Marathon in North Korea beckons La Jolla runner

70-year-old La Jollan Gloria McCoy finished first in her division (women ages 70-90, half marathon) at the Pyongyang Marathon, April 10 in North Korea. “I was only person in my division, so I was first and only,” she laughed during a phone interview with the La Jolla Light.

But that was only the first of a series of astonishing events she said she witnessed during her special trip.

Americans weren’t allowed to enter North Korea until 2010, when the Asian country lifted the restriction. However, the State Department “strongly urges” U.S. citizens to avoid all travel to North Korea due to the serious risk of long-term detention. On its website, 1.usa.gov/1sdvTYe, the federal agency says that 10 citizens have been arrested in the country in the past few years.

Despite the warning, McCoy traveled to North Korea to run its capital’s half marathon. For four days, she only spoke to guides or other travelers. Exiting the hotel where they were staying was forbidden without a guide. Their visits and stops were limited and timed to the second.

“We were very guarded,” McCoy said. “We had two North Korean guides for our group of 15, and we were always with a guide.”

She said the group visited all the buildings any tourist would want to see in a new country — a library, a science center, a museum — and each contained large pictures of Kim Jong-il and Kim Il-sung, father and grandfather of Kim Jong-un, the supreme leader of the Democratic Republic of the People of Korea. What differenciated these from other public buildings around the world is that travelers are strongly encouraged to pay their respects to the leadership.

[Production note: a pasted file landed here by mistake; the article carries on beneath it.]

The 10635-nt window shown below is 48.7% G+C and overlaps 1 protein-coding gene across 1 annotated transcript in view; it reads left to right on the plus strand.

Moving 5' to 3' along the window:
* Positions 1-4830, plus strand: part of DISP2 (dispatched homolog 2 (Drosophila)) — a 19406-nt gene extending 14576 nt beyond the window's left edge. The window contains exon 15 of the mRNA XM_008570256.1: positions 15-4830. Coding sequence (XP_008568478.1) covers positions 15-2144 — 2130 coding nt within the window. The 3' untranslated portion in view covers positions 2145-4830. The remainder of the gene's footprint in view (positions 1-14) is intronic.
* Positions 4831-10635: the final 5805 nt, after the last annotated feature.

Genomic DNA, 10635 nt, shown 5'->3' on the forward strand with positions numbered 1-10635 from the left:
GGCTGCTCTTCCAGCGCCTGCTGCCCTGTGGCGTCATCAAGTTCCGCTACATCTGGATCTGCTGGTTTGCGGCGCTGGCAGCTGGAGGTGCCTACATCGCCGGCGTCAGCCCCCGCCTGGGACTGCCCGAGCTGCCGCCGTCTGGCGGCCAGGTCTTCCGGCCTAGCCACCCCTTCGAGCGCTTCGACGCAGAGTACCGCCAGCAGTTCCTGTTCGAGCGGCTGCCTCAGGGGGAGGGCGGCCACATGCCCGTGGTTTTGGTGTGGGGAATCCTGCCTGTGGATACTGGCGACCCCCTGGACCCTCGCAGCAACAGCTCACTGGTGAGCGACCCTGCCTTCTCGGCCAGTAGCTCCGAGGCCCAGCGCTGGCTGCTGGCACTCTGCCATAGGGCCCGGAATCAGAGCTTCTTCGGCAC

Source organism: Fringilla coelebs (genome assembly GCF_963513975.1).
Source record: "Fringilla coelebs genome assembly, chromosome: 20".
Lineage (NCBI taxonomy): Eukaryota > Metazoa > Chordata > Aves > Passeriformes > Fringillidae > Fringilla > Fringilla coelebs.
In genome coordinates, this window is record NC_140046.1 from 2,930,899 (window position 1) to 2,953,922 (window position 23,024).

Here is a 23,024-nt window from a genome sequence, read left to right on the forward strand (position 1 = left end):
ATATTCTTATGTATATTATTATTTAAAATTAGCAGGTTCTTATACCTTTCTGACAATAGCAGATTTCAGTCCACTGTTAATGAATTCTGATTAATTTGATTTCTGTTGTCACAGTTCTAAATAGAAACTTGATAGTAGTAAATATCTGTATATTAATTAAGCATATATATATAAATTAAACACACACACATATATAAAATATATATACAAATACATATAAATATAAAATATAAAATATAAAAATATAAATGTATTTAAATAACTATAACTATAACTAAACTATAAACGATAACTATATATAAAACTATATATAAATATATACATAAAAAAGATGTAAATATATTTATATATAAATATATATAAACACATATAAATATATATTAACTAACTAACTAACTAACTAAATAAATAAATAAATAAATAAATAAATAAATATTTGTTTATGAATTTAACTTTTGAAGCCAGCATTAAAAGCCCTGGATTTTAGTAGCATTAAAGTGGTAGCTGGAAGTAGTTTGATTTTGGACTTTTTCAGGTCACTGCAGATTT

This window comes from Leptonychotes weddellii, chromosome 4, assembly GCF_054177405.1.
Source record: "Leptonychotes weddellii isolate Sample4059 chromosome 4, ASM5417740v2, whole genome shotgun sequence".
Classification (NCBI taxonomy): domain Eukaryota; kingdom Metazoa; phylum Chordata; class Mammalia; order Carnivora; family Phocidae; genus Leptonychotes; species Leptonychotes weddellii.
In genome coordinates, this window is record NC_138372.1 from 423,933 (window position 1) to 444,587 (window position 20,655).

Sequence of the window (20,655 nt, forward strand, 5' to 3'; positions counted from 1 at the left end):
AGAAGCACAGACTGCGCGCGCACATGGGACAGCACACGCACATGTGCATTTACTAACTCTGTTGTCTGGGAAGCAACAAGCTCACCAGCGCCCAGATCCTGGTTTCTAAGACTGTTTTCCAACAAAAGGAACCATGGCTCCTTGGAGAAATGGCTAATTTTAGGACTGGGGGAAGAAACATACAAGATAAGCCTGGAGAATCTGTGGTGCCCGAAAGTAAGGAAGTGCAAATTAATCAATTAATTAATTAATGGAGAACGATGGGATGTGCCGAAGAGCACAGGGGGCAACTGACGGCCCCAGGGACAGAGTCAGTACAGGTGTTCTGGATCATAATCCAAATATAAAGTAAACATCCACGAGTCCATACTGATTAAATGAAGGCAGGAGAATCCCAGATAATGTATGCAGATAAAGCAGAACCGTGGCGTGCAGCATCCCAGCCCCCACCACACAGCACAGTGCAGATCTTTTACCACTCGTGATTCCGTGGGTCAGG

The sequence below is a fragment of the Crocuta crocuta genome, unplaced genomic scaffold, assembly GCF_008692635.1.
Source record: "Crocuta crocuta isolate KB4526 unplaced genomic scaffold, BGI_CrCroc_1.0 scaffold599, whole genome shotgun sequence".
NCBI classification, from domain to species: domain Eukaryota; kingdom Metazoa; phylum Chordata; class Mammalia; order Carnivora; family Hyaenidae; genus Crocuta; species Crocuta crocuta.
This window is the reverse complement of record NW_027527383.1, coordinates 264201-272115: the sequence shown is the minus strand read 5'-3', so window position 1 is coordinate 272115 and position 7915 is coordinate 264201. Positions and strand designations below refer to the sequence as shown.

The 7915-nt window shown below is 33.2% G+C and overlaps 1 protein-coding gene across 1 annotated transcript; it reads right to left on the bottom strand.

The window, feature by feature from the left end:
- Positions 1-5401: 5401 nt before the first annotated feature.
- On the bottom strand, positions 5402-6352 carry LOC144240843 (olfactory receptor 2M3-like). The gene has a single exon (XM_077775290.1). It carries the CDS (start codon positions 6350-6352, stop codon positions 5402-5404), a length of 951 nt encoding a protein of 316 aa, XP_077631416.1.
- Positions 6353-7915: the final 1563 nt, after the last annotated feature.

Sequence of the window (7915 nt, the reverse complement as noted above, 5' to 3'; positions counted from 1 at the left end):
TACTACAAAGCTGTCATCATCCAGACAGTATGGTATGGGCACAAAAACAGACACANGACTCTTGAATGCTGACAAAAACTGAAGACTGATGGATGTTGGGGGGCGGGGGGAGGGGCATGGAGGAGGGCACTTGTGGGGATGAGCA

“As we walked in, our guides told us that our group was to stop and bow to the leaders,” McCoy said.

She explained that she first heard of the trip opportunity from a friend at the Travelers Century Club, an organization that brings together people who have visited 100 countries or more. As an experienced traveler and a staunch runner (she finished third in her division of the La Jolla Half Marathon), McCoy decided to register through the Koryo Group and visit the country only 100 Americans vacation in every year.

For the first time, during her visit, travelers were allowed to enter North Korea with recording devices. “They allowed cameras and GoPros, but no journalistic-type cameras and no systems with GPS,” McCoy clarified.

She said she only saw the streets of Pyongyang from the shuttle that showed them around the city. She saw no restaurants, no stores. The only places to dine were inside the hotel.

“The streets were new streets; absolutely spotless with no there debris of any kind … no graffiti ... and everything was clean. There aren’t many cars there, people get around in buses and in a beautiful new subway system,” McCoy reported.

The big race consisted of a 6.2 miles-long loop around the city center. The 10K-ers run it once, half marathoners twice, and marathon runners four times. The event’s kickoff at the May Day Stadium (the largest in the world with a capacity for 150,000 people) was attended by 90,000 North Koreans, McCoy calculated, who cheered on the 1,800 international runners. “All the runners went to the center of the field and the applause from the crown was amazing,” she said.

Along the circuit, a uniformed guard was stationed at every 20 yards, McCoy said. “People were doing high-fives, there were people along the entire route of the marathon. They were very supportive and cheering,” McCoy said.

The marathon participants were instructed not to take any pictures of a section that was under construction. “They didn’t want any pictures of any place that wasn’t perfect,” she said.

Would McCoy recommend fellow La Jollans visit North Korea?

“Not really,” she sighed. “Because you are just so guarded and guided that you really don’t have an opportunity to meet the people to understand their culture. There is a difference between a tourist and a traveler … I did not see their everyday life, I did not have that kind of an opportunity in North Korea.”

North Korea tours, including the Pyongyang Marathon are organized by koryogroup.com

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